A group of nurses have occupied the gallery of the Polish Parliament (the Sejm) to protest the casualization of their profession…

Besides the protest of angry nurses, tenants activists disrupted the City Council yesterday, telling the politicians that they should go home. ZSP and the Tenants Defense Committee recently announced that they would boycott meetings with city authorities who don’t intend to change anything and reiterated that they do not recognize the legitimacy of the local government. They are calling for popular control of public housing and informing that it would help people who cannot get housing to set up home in vacant units.

Tensions were particularly high after the murder of a housing activist from the Warsaw Tenants Association, which also took part in yesterday’s protest. The tenants groups blame the politicians for pushing through more and more inhuman turbocapitalist acts and chanelling the budget and their energies into projects beneficial for a small elite.

Besides these two actions in Warsaw, there has been an increase in labor protests this month, with large protests of postal workers and miners and serious threats of strikes on the railways, some educational institutions and in the Fiat plant in Tychy.

Read full article here: Warsaw Nurses occupy


When women intervene, something more than class relation appears… (Feminized Labor unrest in Kenya, Indonesia, Pakistan, Zambia)

22.03.2011 § Leave a comment

“A struggle of women, even with ordinary demands which
are themselves not particularly “feminine” (wages, working
conditions, layoffs…) is never just a struggle or a strike, but
always a struggle or a strike by women. In fact, the contradiction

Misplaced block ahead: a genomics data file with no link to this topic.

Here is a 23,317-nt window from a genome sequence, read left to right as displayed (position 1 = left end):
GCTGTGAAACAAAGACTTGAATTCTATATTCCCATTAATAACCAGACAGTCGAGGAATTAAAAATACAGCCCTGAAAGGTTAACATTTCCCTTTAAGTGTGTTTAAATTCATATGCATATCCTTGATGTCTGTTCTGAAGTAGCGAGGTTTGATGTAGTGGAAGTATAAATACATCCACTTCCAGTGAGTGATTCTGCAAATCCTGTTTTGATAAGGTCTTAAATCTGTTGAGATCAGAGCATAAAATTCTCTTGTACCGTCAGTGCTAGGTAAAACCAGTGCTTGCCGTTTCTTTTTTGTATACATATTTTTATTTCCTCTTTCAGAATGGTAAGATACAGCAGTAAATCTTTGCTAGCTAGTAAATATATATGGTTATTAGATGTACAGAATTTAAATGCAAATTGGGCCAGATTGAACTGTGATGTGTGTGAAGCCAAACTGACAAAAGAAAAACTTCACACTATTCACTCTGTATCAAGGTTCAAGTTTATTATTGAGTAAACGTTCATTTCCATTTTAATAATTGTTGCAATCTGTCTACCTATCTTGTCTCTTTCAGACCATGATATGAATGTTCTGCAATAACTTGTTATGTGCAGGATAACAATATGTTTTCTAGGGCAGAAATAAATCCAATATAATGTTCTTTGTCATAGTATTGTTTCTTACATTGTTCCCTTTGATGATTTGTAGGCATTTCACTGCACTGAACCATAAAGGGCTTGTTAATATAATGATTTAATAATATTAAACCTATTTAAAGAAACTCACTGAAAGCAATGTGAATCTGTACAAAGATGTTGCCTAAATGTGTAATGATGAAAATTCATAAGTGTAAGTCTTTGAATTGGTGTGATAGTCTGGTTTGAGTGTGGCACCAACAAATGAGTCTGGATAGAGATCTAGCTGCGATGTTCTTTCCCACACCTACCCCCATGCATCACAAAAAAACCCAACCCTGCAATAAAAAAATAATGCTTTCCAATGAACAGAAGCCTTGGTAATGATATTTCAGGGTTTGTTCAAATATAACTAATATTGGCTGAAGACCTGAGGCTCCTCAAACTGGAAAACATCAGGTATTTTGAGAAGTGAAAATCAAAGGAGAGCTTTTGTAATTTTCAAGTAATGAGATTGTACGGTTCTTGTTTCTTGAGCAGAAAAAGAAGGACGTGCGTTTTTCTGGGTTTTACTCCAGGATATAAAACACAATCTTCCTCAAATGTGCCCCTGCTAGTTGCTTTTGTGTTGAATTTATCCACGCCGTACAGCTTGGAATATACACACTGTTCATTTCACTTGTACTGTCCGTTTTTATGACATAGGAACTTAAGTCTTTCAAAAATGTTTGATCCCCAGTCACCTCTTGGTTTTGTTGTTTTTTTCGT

between men and women is never absent, whether it is
addressed as such or just present in the themes. All women’s
movements bring to the table (or just make apparent) the
question of the separation of the private and public spheres
(to challenge their separation is to challenge their very existence,
which is nothing if not separate) constituting the
wage relation; the question of subsistence, of solidarity and
of unproductive-reproductive labor, that is to say, the organization
of life despite exchange; the question of sexuality (an
ostensible public appearance is always attached to a deviant
sexuality); and finally the pleasure of being together not only
as female workers or employees, but as women….

In their own struggles or in that of male workers, when women
intervene, even in the direct expression of ordinary demands,
a different dimension, something other than the reflexive
game between the classes, always appears.”

— TC: “Comrades, But Women”

Nurses and midwives are staging-go slows and inciting strikes in Kenya and Indonesia; women faced with the paticular oppressions of feminized labor in Pakistan and Zambia are pissed and rising up:

The 180 nurses at the hospital staged the go-slow on 16 March to protest at being overworked and the withholding of their uniform and other allowances by the hospital’s management

— KENYA: Nurse’s go-slow

Eight nurses and midwives have been arrested in Jayapura for their
involvement in a strike that resulting in a halt to services at the
general hospital in Jayapura. They face charges of inciting their
colleagues to take part in a strike.

INDONESIA (Jayapura) Nurses and Midwives arrested for inciting strike

Sindh Labour Minister Ameer Nawab said home-based workers, an overwhelming majority of whom were women, were not only paid less but they also did not have any job security. Besides, since they were not considered workers in the legal term, they could not get registered with various social security schemes of the government.

— PAKISTAN: Policy for Home-based Workers Sought

“Many women have been flocking our office with numerous complaints of alleged poor condition of services. Many have complained that they were working under harsh condition of services and in some case they were dismissed without any benefits despite the years they have served,” she said.

Mrs Tonga appealed to the ministry of Labour and Social Security to intervene in the matter.

And Chipata Muslim Association of Zambia vice chairperson Aiyub Mogra said his association had not received such complaints from the maids.

“Maids have never complained of their alleged poor conditions of service to the association. We are not aware of complaints,” he said

East Women’s Lobby Bemoans Poor Work Conditions for Domestic Workers

Can a General Strike have a gender analysis? Can a General Strike help destroy white society? Plus: Austerity Stats!